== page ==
I spent much of New Year’s Day watching the “Twilight Zone” marathon.
You may think that sounds unproductive, but I consider it a bit of déjà vu therapy.
I did manage to do laundry and clean out my dresser drawers while revisiting the episodes I grew up watching and loving.
One of my favorite episodes is called “The Hunt.”
An old man and his hound dog Rip have a special bond. They love hunting together and viewers sense the loyalty that exists between people and their beloved pets.
The old man is married to a sweet little old woman. While they are eating dinner together, she tells him she has a bad feeling and doesn’t want him to go hunting that night.
You can see the old man’s stubborn nature as he assures her he will be fine, takes his rifle and heads out with Rip.
When Rip sees a raccoon, he takes off after it. The raccoon jumps into the deep creek and Rip follows in after him.
Wasting no time, the old man tears off his jacket and plunges into the water to save his faithful dog.
The next scene is the old man waking up with Rip next to him on the bank of the creek. He seems fine and remarks to his dog how his wife is sure to be mad about them staying out all night.
They walk along and come upon two young men digging a grave and talking about burying Rip.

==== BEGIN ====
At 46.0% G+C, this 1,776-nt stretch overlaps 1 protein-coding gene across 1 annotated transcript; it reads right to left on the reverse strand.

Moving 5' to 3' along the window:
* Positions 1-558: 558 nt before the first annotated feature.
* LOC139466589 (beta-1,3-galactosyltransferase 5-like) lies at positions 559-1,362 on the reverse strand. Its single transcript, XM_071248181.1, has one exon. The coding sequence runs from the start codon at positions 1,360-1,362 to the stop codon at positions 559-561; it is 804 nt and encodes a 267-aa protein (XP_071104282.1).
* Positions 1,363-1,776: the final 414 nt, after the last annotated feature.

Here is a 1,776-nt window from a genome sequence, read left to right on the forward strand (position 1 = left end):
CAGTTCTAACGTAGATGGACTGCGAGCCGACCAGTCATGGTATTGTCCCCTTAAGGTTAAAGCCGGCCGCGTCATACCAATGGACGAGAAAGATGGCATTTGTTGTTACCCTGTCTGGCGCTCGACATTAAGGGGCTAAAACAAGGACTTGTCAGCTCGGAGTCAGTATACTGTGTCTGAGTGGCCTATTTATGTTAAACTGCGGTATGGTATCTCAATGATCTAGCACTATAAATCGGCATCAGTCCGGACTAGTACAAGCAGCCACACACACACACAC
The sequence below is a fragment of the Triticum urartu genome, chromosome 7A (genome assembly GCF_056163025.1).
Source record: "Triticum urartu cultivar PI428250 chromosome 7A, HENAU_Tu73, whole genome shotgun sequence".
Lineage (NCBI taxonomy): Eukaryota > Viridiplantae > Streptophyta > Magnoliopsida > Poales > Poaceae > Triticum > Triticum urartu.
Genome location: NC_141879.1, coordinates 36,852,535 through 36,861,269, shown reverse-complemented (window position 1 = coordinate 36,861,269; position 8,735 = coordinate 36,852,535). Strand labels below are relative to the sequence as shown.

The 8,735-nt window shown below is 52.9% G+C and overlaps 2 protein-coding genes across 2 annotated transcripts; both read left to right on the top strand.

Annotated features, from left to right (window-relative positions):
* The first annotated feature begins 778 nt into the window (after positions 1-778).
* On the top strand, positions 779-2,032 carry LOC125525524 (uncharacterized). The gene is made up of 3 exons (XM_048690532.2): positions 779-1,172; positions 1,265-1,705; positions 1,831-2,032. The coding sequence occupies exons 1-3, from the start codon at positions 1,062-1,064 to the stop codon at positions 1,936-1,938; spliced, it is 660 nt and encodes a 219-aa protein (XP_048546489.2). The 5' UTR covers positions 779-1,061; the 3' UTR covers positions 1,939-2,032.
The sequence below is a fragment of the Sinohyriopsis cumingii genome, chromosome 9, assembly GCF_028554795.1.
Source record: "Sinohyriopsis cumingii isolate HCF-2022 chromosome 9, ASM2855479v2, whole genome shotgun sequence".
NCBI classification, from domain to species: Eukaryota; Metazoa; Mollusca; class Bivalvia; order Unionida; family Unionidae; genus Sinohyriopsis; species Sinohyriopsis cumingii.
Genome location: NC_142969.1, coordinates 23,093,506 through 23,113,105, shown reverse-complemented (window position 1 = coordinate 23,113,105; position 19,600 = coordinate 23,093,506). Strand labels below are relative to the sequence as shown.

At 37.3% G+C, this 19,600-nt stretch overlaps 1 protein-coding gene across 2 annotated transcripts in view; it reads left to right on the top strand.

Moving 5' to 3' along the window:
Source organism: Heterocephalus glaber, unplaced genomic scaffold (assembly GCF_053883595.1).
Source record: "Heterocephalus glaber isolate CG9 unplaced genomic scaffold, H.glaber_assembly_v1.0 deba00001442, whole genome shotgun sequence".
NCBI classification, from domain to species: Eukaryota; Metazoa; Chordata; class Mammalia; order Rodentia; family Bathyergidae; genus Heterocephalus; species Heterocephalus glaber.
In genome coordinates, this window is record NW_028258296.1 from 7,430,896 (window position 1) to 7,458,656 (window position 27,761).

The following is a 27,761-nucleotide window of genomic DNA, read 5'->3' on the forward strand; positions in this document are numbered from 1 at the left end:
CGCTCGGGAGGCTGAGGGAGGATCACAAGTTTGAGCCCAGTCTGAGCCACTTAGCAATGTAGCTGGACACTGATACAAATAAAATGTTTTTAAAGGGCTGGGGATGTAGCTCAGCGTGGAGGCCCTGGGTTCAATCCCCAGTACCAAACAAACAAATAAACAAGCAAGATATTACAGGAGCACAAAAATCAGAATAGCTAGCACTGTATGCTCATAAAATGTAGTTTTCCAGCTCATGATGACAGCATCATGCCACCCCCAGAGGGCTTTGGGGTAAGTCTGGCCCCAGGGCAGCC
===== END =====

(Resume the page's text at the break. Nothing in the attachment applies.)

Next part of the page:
The old man tries to talk to them, but they can’t hear him. He wanders home only to find his wife dressed in her finest black dress, clearly upset.
A preacher comes in the room and they begin talking about the old man’s death. The old man watches as men carry out the pine box he is presumably buried in.
He wonders who is in the box, but of course we all know.
Next, the old man and Rip find themselves at a gate, greeted by the gate keeper.
After a few questions, the gate keeper asks the old man how he died, to which the old man exclaims he’s not dead.
After helping him remember how he spent the past evening, the old man finally realizes he is dead and standing at what he believes to be the pearly gates of heaven.
Things seem to be going along fine as the gate keeper describes the wonders of heaven. He definitely seems pushy for the old man to enter. But when he says Rip can’t come, the old man refuses to go inside without his beloved companion.
The old man wonders what kind of a place heaven would be without being able to hunt and roam the hills with his dog.
The next and final scene shows a young man approaching the old man and Rip and telling them he is looking for them to lead them to heaven.
He explains that, of course, Rip is welcome and that the old man had just avoided entering hell — not heaven. He said the devil is always looking to trick men into entering hell.
Besides being entertaining, I love the messages “Twilight Zone” episodes send. Some are hilarious, others just amusing. So many, including this one, are thought provoking.
Like my numerous pet-loving friends, I can’t imagine going to heaven and not being greeted by my sweet father, along with other relatives and past pets.
I’m pretty sure I’m in good company, since I know so many readers are true animal lovers.
Please let me know your thoughts on this subject.
Adlen Robinson is author of “Home Matters: The Guide to Organizing Your Life and Home.” E-mail her at firstname.lastname@example.org.